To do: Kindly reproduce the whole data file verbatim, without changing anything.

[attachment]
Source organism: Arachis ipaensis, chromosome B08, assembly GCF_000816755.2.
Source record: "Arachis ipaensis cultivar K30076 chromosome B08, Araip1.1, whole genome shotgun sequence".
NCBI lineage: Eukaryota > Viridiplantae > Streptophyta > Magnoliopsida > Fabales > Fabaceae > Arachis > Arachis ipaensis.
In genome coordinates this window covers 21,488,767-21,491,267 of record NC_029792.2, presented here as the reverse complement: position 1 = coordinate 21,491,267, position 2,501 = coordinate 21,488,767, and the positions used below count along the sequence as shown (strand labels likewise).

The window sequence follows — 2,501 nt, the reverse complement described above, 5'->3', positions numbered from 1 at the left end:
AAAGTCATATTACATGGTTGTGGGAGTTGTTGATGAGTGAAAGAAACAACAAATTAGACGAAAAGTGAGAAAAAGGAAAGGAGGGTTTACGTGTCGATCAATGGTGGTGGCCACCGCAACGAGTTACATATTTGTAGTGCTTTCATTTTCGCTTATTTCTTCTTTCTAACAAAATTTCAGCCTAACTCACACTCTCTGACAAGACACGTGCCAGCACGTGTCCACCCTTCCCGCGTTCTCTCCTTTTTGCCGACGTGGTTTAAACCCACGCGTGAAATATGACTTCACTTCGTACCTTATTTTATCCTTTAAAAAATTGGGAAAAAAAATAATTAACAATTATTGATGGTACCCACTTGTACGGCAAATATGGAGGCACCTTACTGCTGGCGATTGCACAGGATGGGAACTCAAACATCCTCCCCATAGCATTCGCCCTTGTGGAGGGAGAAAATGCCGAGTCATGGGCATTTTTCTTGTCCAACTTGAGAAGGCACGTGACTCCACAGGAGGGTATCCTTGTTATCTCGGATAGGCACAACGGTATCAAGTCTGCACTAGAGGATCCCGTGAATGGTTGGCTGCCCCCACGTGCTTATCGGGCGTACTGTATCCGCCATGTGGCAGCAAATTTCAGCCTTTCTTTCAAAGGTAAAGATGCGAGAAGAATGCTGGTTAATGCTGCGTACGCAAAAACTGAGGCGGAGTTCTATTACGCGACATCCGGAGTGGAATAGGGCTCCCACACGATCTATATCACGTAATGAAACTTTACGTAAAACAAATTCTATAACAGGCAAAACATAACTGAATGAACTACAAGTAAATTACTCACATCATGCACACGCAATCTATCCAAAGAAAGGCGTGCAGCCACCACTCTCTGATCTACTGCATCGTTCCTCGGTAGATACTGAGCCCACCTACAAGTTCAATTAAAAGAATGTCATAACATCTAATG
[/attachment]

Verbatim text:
Source organism: Arachis ipaensis, chromosome B08, assembly GCF_000816755.2.
Source record: "Arachis ipaensis cultivar K30076 chromosome B08, Araip1.1, whole genome shotgun sequence".
NCBI lineage: Eukaryota > Viridiplantae > Streptophyta > Magnoliopsida > Fabales > Fabaceae > Arachis > Arachis ipaensis.
In genome coordinates this window covers 21,488,767-21,491,267 of record NC_029792.2, presented here as the reverse complement: position 1 = coordinate 21,491,267, position 2,501 = coordinate 21,488,767, and the positions used below count along the sequence as shown (strand labels likewise).

The window sequence follows — 2,501 nt, the reverse complement described above, 5'->3', positions numbered from 1 at the left end:
AAAGTCATATTACATGGTTGTGGGAGTTGTTGATGAGTGAAAGAAACAACAAATTAGACGAAAAGTGAGAAAAAGGAAAGGAGGGTTTACGTGTCGATCAATGGTGGTGGCCACCGCAACGAGTTACATATTTGTAGTGCTTTCATTTTCGCTTATTTCTTCTTTCTAACAAAATTTCAGCCTAACTCACACTCTCTGACAAGACACGTGCCAGCACGTGTCCACCCTTCCCGCGTTCTCTCCTTTTTGCCGACGTGGTTTAAACCCACGCGTGAAATATGACTTCACTTCGTACCTTATTTTATCCTTTAAAAAATTGGGAAAAAAAATAATTAACAATTATTGATGGTACCCACTTGTACGGCAAATATGGAGGCACCTTACTGCTGGCGATTGCACAGGATGGGAACTCAAACATCCTCCCCATAGCATTCGCCCTTGTGGAGGGAGAAAATGCCGAGTCATGGGCATTTTTCTTGTCCAACTTGAGAAGGCACGTGACTCCACAGGAGGGTATCCTTGTTATCTCGGATAGGCACAACGGTATCAAGTCTGCACTAGAGGATCCCGTGAATGGTTGGCTGCCCCCACGTGCTTATCGGGCGTACTGTATCCGCCATGTGGCAGCAAATTTCAGCCTTTCTTTCAAAGGTAAAGATGCGAGAAGAATGCTGGTTAATGCTGCGTACGCAAAAACTGAGGCGGAGTTCTATTACGCGACATCCGGAGTGGAATAGGGCTCCCACACGATCTATATCACGTAATGAAACTTTACGTAAAACAAATTCTATAACAGGCAAAACATAACTGAATGAACTACAAGTAAATTACTCACATCATGCACACGCAATCTATCCAAAGAAAGGCGTGCAGCCACCACTCTCTGATCTACTGCATCGTTCCTCGGTAGATACTGAGCCCACCTACAAGTTCAATTAAAAGAATGTCATAACATCTAATG